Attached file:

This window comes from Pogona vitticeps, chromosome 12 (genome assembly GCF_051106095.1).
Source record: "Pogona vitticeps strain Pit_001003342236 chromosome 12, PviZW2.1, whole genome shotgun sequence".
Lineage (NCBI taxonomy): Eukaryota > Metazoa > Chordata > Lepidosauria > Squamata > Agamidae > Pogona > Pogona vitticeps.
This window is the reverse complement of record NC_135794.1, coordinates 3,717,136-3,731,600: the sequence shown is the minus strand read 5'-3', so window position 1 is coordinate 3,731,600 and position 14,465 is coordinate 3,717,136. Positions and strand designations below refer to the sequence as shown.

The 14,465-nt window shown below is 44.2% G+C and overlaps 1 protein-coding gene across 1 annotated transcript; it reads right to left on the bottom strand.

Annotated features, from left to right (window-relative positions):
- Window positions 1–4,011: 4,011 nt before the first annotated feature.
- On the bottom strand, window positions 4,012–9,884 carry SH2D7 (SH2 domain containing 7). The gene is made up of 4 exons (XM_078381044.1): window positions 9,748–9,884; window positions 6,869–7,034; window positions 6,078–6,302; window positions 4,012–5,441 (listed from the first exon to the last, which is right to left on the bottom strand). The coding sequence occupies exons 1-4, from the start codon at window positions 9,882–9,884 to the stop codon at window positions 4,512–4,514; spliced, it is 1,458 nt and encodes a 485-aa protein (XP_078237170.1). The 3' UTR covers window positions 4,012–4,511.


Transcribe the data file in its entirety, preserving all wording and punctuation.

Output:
This window comes from Pogona vitticeps, chromosome 12 (genome assembly GCF_051106095.1).
Source record: "Pogona vitticeps strain Pit_001003342236 chromosome 12, PviZW2.1, whole genome shotgun sequence".
Lineage (NCBI taxonomy): Eukaryota > Metazoa > Chordata > Lepidosauria > Squamata > Agamidae > Pogona > Pogona vitticeps.
This window is the reverse complement of record NC_135794.1, coordinates 3,717,136-3,731,600: the sequence shown is the minus strand read 5'-3', so window position 1 is coordinate 3,731,600 and position 14,465 is coordinate 3,717,136. Positions and strand designations below refer to the sequence as shown.

The 14,465-nt window shown below is 44.2% G+C and overlaps 1 protein-coding gene across 1 annotated transcript; it reads right to left on the bottom strand.

Annotated features, from left to right (window-relative positions):
- Window positions 1–4,011: 4,011 nt before the first annotated feature.
- On the bottom strand, window positions 4,012–9,884 carry SH2D7 (SH2 domain containing 7). The gene is made up of 4 exons (XM_078381044.1): window positions 9,748–9,884; window positions 6,869–7,034; window positions 6,078–6,302; window positions 4,012–5,441 (listed from the first exon to the last, which is right to left on the bottom strand). The coding sequence occupies exons 1-4, from the start codon at window positions 9,882–9,884 to the stop codon at window positions 4,512–4,514; spliced, it is 1,458 nt and encodes a 485-aa protein (XP_078237170.1). The 3' UTR covers window positions 4,012–4,511.